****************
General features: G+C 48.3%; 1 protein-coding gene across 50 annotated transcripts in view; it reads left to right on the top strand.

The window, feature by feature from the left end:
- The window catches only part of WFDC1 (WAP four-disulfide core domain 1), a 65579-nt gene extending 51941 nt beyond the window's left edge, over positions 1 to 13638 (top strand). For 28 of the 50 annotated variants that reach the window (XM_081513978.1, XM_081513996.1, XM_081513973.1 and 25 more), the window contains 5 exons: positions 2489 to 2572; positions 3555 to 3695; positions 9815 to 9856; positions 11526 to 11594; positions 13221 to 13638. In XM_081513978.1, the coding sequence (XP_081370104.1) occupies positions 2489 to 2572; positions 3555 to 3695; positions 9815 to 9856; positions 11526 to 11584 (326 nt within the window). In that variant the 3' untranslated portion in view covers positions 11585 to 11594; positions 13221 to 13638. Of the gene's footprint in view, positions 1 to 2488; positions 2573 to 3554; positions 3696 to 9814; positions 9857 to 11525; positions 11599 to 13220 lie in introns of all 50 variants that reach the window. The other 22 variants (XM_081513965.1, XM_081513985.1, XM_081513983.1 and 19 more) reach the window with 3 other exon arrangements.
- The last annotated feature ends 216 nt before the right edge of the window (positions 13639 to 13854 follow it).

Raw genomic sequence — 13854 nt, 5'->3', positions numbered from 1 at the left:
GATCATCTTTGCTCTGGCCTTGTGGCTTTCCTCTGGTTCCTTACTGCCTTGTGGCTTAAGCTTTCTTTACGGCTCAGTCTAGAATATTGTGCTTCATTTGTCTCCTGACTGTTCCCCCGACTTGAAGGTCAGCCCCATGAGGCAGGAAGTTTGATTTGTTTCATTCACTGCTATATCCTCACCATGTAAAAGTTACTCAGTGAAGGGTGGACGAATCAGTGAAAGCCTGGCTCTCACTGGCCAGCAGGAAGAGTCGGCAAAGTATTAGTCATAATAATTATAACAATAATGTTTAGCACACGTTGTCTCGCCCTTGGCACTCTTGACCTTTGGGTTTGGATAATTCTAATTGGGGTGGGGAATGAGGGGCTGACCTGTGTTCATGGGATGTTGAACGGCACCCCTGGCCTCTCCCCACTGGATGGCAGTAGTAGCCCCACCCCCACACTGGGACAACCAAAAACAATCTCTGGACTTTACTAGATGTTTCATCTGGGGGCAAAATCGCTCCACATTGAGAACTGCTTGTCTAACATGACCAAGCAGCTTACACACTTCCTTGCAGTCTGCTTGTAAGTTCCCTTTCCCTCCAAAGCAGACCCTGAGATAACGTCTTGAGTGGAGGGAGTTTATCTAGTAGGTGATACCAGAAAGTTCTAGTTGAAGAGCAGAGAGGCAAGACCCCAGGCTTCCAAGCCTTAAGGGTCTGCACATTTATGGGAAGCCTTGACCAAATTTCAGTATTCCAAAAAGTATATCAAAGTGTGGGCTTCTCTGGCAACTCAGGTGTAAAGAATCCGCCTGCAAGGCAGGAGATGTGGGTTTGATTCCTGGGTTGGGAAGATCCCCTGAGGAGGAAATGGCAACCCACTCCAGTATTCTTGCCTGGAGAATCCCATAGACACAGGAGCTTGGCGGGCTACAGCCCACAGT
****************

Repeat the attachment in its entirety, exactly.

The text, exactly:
General features: G+C 48.3%; 1 protein-coding gene across 50 annotated transcripts in view; it reads left to right on the top strand.

The window, feature by feature from the left end:
- The window catches only part of WFDC1 (WAP four-disulfide core domain 1), a 65579-nt gene extending 51941 nt beyond the window's left edge, over positions 1 to 13638 (top strand). For 28 of the 50 annotated variants that reach the window (XM_081513978.1, XM_081513996.1, XM_081513973.1 and 25 more), the window contains 5 exons: positions 2489 to 2572; positions 3555 to 3695; positions 9815 to 9856; positions 11526 to 11594; positions 13221 to 13638. In XM_081513978.1, the coding sequence (XP_081370104.1) occupies positions 2489 to 2572; positions 3555 to 3695; positions 9815 to 9856; positions 11526 to 11584 (326 nt within the window). In that variant the 3' untranslated portion in view covers positions 11585 to 11594; positions 13221 to 13638. Of the gene's footprint in view, positions 1 to 2488; positions 2573 to 3554; positions 3696 to 9814; positions 9857 to 11525; positions 11599 to 13220 lie in introns of all 50 variants that reach the window. The other 22 variants (XM_081513965.1, XM_081513985.1, XM_081513983.1 and 19 more) reach the window with 3 other exon arrangements.
- The last annotated feature ends 216 nt before the right edge of the window (positions 13639 to 13854 follow it).

Raw genomic sequence — 13854 nt, 5'->3', positions numbered from 1 at the left:
GATCATCTTTGCTCTGGCCTTGTGGCTTTCCTCTGGTTCCTTACTGCCTTGTGGCTTAAGCTTTCTTTACGGCTCAGTCTAGAATATTGTGCTTCATTTGTCTCCTGACTGTTCCCCCGACTTGAAGGTCAGCCCCATGAGGCAGGAAGTTTGATTTGTTTCATTCACTGCTATATCCTCACCATGTAAAAGTTACTCAGTGAAGGGTGGACGAATCAGTGAAAGCCTGGCTCTCACTGGCCAGCAGGAAGAGTCGGCAAAGTATTAGTCATAATAATTATAACAATAATGTTTAGCACACGTTGTCTCGCCCTTGGCACTCTTGACCTTTGGGTTTGGATAATTCTAATTGGGGTGGGGAATGAGGGGCTGACCTGTGTTCATGGGATGTTGAACGGCACCCCTGGCCTCTCCCCACTGGATGGCAGTAGTAGCCCCACCCCCACACTGGGACAACCAAAAACAATCTCTGGACTTTACTAGATGTTTCATCTGGGGGCAAAATCGCTCCACATTGAGAACTGCTTGTCTAACATGACCAAGCAGCTTACACACTTCCTTGCAGTCTGCTTGTAAGTTCCCTTTCCCTCCAAAGCAGACCCTGAGATAACGTCTTGAGTGGAGGGAGTTTATCTAGTAGGTGATACCAGAAAGTTCTAGTTGAAGAGCAGAGAGGCAAGACCCCAGGCTTCCAAGCCTTAAGGGTCTGCACATTTATGGGAAGCCTTGACCAAATTTCAGTATTCCAAAAAGTATATCAAAGTGTGGGCTTCTCTGGCAACTCAGGTGTAAAGAATCCGCCTGCAAGGCAGGAGATGTGGGTTTGATTCCTGGGTTGGGAAGATCCCCTGAGGAGGAAATGGCAACCCACTCCAGTATTCTTGCCTGGAGAATCCCATAGACACAGGAGCTTGGCGGGCTACAGCCCACAGT